Something that has always puzzled me about some organizations is their tendency to ignore best practices.
One particular industry has ignored best practices for decades, filling the gap with hastily developed, poorly vetted practices instead.
This tendency�phenomenon, even�holds true for organizations of various size, specialization, and maturity in this anonymous industry. It is pervasive and deep-rooted.
What is a best practice? Many definitions exist. Here is Merriam-Webster’s:
“a procedure that has been shown by research and experience to produce optimal results and that is established or proposed as a standard suitable for widespread adoption.”
One change to this definition might include collaboration. Best practices are formed when teams collaborate, sometimes cross-functionally, across organizational bounds. Through iterative development, they develop a procedure, process, or�yes, practice�that is then standardized and made available to others. These practices are scrutinized by others in the industry and, once adequately refined, recognized to be the best practice because they are efficient and produce consistent, superior results.
The benefits to adopting best practices are plentiful:
- Avoiding the need to re-invent the wheel. By adopting best practices, organizations do not require the time, resources, and work that goes into coming to the same conclusion.
- Rapidly implementing several practices. By avoiding the overhead that goes into finding best practices, organizations can spend those resources on training and implementing them instead.
- Minimizing the impact of iterating through immature processes. Teams benefit from not having to go through the “growing pains” associated with iterating through practices as they reach maturity.
Aside from the benefits, consider the detriments associated with choosing not to adopt a best practice. A senior leadership team I was on was attempting to fix their ineffective performance appraisal process:
- Leaders did not have appropriate influence on performance ratings and merit increases for their direct reports.
- Front-line workers received performance feedback inconsistently or not at all.
- Merit increases were distributed unevenly.
- The timeline was broken in such a way that employees received merit increases (or not) before they received their corresponding performance review.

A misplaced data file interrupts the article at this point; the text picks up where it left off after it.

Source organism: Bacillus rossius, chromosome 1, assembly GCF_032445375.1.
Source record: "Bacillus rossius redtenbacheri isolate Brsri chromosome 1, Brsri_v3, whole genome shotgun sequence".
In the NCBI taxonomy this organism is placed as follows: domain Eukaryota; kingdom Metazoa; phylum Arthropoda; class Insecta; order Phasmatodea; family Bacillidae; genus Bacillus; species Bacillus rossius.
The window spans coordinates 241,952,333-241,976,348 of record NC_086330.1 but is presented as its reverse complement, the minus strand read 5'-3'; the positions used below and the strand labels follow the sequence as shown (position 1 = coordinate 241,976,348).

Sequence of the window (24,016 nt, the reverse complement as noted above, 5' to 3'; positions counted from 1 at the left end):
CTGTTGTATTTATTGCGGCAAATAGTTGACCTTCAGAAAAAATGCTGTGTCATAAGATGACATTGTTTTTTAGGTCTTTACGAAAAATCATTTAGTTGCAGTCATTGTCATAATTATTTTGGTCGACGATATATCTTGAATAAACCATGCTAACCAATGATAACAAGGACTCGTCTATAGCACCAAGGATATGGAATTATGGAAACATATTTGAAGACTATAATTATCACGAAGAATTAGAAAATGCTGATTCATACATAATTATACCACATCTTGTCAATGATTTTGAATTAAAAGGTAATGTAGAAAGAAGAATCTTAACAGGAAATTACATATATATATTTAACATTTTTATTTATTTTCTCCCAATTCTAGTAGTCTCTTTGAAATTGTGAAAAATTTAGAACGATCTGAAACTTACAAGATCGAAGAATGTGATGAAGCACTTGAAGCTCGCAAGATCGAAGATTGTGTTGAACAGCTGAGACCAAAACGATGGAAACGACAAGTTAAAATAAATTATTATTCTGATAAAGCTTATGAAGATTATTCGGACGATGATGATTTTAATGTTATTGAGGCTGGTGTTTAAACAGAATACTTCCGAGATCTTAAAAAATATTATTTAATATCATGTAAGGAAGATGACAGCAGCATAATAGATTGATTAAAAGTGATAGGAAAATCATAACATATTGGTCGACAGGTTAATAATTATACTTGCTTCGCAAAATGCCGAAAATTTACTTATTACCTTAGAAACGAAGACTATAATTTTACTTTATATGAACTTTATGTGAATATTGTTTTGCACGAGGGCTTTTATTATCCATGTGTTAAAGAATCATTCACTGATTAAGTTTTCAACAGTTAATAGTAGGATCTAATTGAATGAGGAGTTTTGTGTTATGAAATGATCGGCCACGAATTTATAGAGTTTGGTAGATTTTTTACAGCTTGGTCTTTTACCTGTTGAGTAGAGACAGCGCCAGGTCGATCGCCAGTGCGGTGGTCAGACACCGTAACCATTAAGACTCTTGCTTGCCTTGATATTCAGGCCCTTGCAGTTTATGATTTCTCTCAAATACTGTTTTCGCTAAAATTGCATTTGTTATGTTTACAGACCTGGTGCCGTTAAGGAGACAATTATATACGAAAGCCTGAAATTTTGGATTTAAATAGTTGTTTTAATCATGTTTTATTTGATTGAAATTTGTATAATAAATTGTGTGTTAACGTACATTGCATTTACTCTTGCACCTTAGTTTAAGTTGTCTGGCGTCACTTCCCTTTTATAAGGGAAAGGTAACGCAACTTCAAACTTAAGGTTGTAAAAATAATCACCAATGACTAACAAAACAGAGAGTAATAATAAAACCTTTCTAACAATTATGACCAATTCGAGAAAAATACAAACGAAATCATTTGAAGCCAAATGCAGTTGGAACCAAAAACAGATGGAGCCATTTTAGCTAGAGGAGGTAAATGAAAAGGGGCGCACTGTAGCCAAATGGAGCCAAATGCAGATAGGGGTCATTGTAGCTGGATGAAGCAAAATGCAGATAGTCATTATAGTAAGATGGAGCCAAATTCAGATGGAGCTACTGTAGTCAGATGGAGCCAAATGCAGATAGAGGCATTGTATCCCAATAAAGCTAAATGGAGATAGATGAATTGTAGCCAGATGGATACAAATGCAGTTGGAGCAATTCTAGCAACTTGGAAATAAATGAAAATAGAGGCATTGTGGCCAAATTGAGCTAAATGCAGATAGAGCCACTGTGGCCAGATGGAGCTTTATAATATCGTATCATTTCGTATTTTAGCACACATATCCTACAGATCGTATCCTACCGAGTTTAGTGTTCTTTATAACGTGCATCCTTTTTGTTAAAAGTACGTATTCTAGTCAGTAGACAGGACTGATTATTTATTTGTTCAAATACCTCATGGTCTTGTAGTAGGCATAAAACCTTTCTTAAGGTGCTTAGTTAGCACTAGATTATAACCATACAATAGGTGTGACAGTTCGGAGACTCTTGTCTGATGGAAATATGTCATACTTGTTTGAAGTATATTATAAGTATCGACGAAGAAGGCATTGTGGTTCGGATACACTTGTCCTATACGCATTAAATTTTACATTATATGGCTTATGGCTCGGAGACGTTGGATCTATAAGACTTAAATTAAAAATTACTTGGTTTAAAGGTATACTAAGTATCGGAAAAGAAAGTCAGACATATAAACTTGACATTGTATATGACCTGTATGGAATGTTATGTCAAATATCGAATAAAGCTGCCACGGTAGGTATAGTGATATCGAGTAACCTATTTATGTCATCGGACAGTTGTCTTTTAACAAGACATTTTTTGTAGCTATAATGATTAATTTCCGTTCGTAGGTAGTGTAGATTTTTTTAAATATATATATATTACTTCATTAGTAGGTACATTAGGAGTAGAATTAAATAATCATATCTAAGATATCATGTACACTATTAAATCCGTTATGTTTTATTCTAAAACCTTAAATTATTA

You can imagine the impact on morale.
To resolve this, managers on this team would propose novel practices that they had imaginatively invented. In some cases, these proposals were not rooted in any sort of research or common methodology. Instead, managers proposed practices that “felt right.” In others, they proposed practices that they had “heard about.” But at no time did anyone pause to research whether a best practice for a performance appraisal process already exists (narrator: it does, including this toolkit from SHRM and this example from MIT). Instead, through a lot of lobbying, a revised process was developed that was only marginally better at best than the existing one.
While the benefits to best practices are numerous, there are some caveats. Best practices are not omnipotent in that they work for every organization in every scenario at every time. But if the best practice is to build houses of brick, there is no benefit to using straw or sticks as a starting point. Organizations are better served to start with brick and adjust from there. Likewise, best practices should not be blindly adopted and never questioned. Like any other process, an organization should evaluate a best practice, decide to implement it, and institutionalize some mechanism to review its efficiency and effectiveness at interval, modifying it as necessary over time.
While developing practices that do not exist elsewhere often requires innovation and ingenuity, organizations hurt themselves when they use this mindset first without asking if the problem has already been solved. Best practices exist in virtually every industry and function, from retail, construction, and healthcare, to information technology, human resources, and marketing. Influence your peers to stop creating new processes, or fixing broken ones, from the ground up. Help them identify resources and networks that can expose them to best practices to help them achieve their goals. Some of these resources include industry publications, conferences with subject matter experts, and industry thinktanks. Some resources are free; others require memberships to access. If you are looking for IT best practices, one of my favorite resources is this one from BMC.
A best practice is not a silver bullet, but it may be the closest thing to one that we have.